Shear the wool, Spin the wool and make something.

Shear the wool, Spin the wool and make something.

As I set up my classroom, I think about the students who are in my class. Most of our spaces are small, so our classes are very limited in student numbers. I like to have at least three people, to keep it fun, but don’t have room to teach any more than eight. Because of the hands-on nature of teaching a craft, this size limitation is a good thing. Keeping the classes small lets me, and the other teachers, work with students one-on-one. I have three ladies in my Sheep to Shawl class, so there is plenty of room. We’ve emailed back and forth a bit. One of them wants to focus on getting her spinning down and the other really wants the weaving section. I’ll feature those parts of the Sheep to Shawl class. But, with only three students, we can spend time on any part of the process that they get excited about.

Learning skills you can take home.

Learning skills you can take home.

Folk Center teachers and crafts people have studied the history and foundations of their craft. During our open season, from April through October, they demonstrate their crafts to visitors and talk about how the craft was practiced in the past. In their classes, they share how it is done today. Our wood carver, Bill Standard, is teaching his carving classes at this year’s Folk School using dremels and other power carving tools. There are electric spinning wheels and fancy powered carding machines, but I still enjoy the relaxing pace of my foot treadled wheel.

My classroom set, I head on over to the Administration Building to meet my students in person. Folk School has an added fun energy for everyone, because there are not just the students in your class, there are several other classes going on at the same time. People who are interested in making things themselves share many similar characteristic. Lifetime friendships are forged at Folk School.

My students chatter happily with each other as we walk down the concrete pathways to our classroom at the back of the large auditorium. The weather is beautiful and some of the flowers are thinking about blooming. These three adult ladies sound like a group of day-campers as they explore the fiber and equipment set up in the classroom. And then, they discover the koolaid! Suddenly they can’t wait to learn about fiber dyeing.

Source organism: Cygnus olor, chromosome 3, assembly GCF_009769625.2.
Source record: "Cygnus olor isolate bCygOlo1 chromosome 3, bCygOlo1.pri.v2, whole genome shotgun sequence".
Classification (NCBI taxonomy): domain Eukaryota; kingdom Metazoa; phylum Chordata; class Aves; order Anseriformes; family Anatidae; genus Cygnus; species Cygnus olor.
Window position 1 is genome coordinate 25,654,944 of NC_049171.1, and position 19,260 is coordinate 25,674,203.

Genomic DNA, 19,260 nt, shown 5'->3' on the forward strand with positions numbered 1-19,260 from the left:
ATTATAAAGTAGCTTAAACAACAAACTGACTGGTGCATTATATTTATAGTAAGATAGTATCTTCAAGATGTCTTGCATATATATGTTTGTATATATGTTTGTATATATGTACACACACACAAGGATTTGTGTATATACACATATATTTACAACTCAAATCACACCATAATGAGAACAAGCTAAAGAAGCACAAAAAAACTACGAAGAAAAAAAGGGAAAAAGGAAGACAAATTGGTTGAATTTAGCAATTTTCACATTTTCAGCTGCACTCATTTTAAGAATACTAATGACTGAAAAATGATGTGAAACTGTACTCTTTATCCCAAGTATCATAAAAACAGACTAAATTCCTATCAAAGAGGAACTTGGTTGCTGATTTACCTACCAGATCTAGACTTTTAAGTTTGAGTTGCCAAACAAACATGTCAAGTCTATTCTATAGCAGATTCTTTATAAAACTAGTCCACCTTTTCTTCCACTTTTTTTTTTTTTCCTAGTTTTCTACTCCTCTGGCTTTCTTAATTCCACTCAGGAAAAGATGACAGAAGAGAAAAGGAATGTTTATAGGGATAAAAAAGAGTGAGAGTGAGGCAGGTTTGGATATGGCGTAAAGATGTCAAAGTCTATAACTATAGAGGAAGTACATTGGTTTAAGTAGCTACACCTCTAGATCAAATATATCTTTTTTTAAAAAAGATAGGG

I settle them down a bit, for a little explanation before we begin to fill the jars with hot water and the wild-colored, sweet smelling powder that makes a great fabric dye. We’ve started on a three-day exploration of fibery fun.

The mission of the Ozark Folk Center is to perpetuate the crafts and music of the Ozark region. One of the ways we do this is by encouraging our crafts people to offer classes. They teach Folk School classes in March and November (So make your plans for November). They offer scheduled classes throughout the year and many are willing to work with students to Design-your-own class. Some of our crafts people will teach one-on-one classes. Others need to get a group together to teach a class.

Jeanette Larson, Craft Director

Jeanette Larson, Craft Director

Jeanette Larson has been a fiber artist all her life, weaving the threads of her art through her careers in journalism and management. In 2006 the fates conspired to send her to the Mountain View area and settle her in her niche as Craft Director at the Ozark Folk Center, where her passion for handwork and the people who use their hands to create has brought new life to the old ways.


The Outdoor Classroom

April 13, 2011

The best use of my park is as a classroom.  The thing I love to see are young people using their senses to enjoy this place that I have loved all these years.  My greatest hope is that through this contact that they will learn more about their world and come to care for the park.  What could be a more important goal of this special place?